‘The textile artist Ellie Vossen proved to be a revelation at the end of last season (...). (...) the rectangular, plaited works are made of number tapes that have a width of barely one centimetre and consist of pale cotton ripples into which the numbers have been woven in red. They could almost be concrete poems, were it not for the fact that the size and numbers are primarily treated from a sculptural viewpoint so that the relief acquires light and shadow. The work looks extraordinarily sensitive, mostly like pink-tinted miniatures where the numbers on the back of the tape suggest Arabic script (....). Ellie Vossen calls her work ‘number tape weaves’ and it is precisely the word ‘weave’ or ‘tie’ that refers to the reflective side of her intentions. These weaves/ties can be interpreted not simply on a formal level. Thinking about it, the small numbers in the geometric plaiting may refer to cells and community, to an idealistic gathering. Perhaps this is a bit far-fetched but in her monumental work 7 plus 1 (which is also at De Zwarte Panter), the artist has created a spatial tie - with a concrete basis, an abstract realisation and a somewhat surreal effect – that suggests countless associative possibilities. Each plastic container encloses the wild roots of the ‘monad’ that seeks contact with its surrounding monads. This is a channelled contact because the community must repulse individual anarchy. In this interpretation, the static, fixed monad can evoke the image of a leading spirit. But whatever it may be, an existentialist dialectic has been woven into the artwork and is a part of its unusual power. Ellie Vossen has no intention of passing herself off as a philosopher but her designing, which increasingly focuses on monumentality and abstraction, includes an inevitable level of reflection and contemplation.’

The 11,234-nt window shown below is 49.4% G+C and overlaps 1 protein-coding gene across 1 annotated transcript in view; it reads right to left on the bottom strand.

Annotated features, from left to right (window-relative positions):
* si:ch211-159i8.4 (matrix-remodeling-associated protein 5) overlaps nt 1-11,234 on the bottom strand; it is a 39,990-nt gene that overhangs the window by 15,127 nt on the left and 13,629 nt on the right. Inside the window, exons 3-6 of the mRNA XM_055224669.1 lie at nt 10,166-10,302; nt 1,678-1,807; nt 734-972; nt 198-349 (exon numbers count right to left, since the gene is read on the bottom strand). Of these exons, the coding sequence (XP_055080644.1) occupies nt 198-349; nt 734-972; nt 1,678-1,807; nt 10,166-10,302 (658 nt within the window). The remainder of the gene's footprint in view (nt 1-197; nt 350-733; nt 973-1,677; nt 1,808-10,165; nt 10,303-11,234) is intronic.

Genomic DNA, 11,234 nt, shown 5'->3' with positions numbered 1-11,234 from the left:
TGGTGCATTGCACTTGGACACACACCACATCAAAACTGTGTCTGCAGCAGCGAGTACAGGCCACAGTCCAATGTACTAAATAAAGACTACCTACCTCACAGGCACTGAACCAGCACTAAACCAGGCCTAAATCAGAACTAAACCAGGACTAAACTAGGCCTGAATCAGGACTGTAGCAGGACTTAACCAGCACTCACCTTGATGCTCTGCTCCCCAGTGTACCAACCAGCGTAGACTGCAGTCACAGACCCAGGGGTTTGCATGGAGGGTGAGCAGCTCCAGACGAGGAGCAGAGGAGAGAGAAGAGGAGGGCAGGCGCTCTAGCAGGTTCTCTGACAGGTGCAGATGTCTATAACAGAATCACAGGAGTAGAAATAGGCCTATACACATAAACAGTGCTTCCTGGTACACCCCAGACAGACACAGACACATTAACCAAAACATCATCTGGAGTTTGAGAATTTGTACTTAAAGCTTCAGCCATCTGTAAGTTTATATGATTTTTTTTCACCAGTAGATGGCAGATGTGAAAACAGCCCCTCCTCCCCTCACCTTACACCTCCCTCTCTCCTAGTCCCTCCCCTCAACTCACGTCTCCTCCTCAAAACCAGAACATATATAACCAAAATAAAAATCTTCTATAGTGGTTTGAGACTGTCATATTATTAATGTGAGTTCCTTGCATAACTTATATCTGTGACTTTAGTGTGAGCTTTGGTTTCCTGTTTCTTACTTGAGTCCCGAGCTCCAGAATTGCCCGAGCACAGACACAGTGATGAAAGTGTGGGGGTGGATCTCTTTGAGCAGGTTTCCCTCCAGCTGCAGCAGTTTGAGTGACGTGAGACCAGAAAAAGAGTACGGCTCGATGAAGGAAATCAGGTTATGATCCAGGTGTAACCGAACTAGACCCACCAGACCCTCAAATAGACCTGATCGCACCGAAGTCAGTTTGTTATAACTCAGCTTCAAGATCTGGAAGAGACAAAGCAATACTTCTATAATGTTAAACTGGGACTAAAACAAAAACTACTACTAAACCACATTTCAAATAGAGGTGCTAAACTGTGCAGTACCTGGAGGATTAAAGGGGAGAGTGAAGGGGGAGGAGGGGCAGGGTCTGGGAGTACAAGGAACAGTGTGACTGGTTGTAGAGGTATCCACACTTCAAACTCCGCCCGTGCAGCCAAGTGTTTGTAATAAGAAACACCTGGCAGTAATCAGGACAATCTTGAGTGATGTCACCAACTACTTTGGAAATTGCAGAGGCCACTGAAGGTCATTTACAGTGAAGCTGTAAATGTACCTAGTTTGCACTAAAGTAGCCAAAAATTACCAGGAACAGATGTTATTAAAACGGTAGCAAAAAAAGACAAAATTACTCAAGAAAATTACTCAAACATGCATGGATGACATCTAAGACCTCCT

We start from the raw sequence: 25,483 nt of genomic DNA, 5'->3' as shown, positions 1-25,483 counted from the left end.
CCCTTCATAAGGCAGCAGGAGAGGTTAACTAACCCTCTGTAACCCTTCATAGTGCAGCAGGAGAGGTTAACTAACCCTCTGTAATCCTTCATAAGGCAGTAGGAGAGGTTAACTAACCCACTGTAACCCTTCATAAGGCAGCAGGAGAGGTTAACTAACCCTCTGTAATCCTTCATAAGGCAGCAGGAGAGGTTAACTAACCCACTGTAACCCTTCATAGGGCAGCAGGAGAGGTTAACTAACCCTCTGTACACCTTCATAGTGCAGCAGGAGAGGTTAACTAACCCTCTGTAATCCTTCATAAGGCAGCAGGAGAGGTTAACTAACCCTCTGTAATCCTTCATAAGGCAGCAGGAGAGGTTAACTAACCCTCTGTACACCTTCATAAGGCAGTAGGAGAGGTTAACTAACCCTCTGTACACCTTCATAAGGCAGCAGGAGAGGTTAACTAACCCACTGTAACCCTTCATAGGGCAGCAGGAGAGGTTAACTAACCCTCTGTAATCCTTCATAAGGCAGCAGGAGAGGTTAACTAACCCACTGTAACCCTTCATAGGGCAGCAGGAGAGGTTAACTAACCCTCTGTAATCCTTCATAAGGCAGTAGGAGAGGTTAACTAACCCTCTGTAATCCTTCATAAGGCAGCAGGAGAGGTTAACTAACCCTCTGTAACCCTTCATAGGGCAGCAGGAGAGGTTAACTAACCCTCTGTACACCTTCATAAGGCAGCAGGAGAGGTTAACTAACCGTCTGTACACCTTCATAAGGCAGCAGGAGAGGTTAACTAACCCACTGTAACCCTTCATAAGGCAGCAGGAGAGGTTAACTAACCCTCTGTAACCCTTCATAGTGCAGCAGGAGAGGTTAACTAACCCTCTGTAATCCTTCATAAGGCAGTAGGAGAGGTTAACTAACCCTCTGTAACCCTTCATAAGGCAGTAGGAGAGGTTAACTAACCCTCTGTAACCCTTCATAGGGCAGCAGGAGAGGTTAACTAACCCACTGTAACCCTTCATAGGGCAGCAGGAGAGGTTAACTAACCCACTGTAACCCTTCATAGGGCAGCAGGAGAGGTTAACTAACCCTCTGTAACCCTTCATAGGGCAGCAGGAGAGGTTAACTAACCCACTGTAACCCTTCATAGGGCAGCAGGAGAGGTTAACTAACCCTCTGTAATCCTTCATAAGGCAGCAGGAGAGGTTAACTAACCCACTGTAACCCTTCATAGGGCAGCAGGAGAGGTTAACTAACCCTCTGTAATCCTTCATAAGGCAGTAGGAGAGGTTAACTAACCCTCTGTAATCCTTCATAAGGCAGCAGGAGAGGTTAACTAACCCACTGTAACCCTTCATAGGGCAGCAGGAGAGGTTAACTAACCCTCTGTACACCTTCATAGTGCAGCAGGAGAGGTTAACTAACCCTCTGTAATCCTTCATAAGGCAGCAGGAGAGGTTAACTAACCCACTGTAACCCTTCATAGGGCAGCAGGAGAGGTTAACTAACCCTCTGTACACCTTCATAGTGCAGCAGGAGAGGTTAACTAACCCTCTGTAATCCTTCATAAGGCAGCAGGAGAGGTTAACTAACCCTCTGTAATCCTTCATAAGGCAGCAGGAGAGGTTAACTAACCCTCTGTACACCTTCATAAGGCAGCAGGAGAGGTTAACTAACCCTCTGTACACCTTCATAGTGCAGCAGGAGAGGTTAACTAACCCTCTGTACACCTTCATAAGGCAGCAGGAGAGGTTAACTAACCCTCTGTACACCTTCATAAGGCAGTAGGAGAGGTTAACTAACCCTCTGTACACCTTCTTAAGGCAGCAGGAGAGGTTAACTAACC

Paul de Vree, De Periscoop, September 1976, p. 7, on the exhibition at De Zwarte Panter, Antwerp
‘Ellie Vossen’s artistic activities are not based on textiles as a subject matter. Her concepts require supple and malleable materials and so she opts for textiles as a medium. This means that she has gained a special place amongst textile artists. For her, textiles involve an extremely broad concept that includes many synthetic materials such as plastic and even paper. Her working method consists of initially developing small-scale models that serve as a way of researching materials and as an exercise for intuiting the textiles she will use. Ellie Vossen experiences the creating of an artwork as being first and foremost a discipline. The realisation of a basic idea is subjected to a sensory assessment: you can see it and you can feel it. To achieve this with an optimal effect, the imposed norms must be strictly adhered to while realising a project. Only then will the result be satisfying. Her art is not based on singing colours or a sparkling imagination; it is the silent witness of her logical and constructive mind that is revealed in an austere aestheticism.’
Jan Walgrave, Contemporary Textile Art in Flanders (catalogue), Museum Maihangen, Lillehammer, Norway, August-September 1979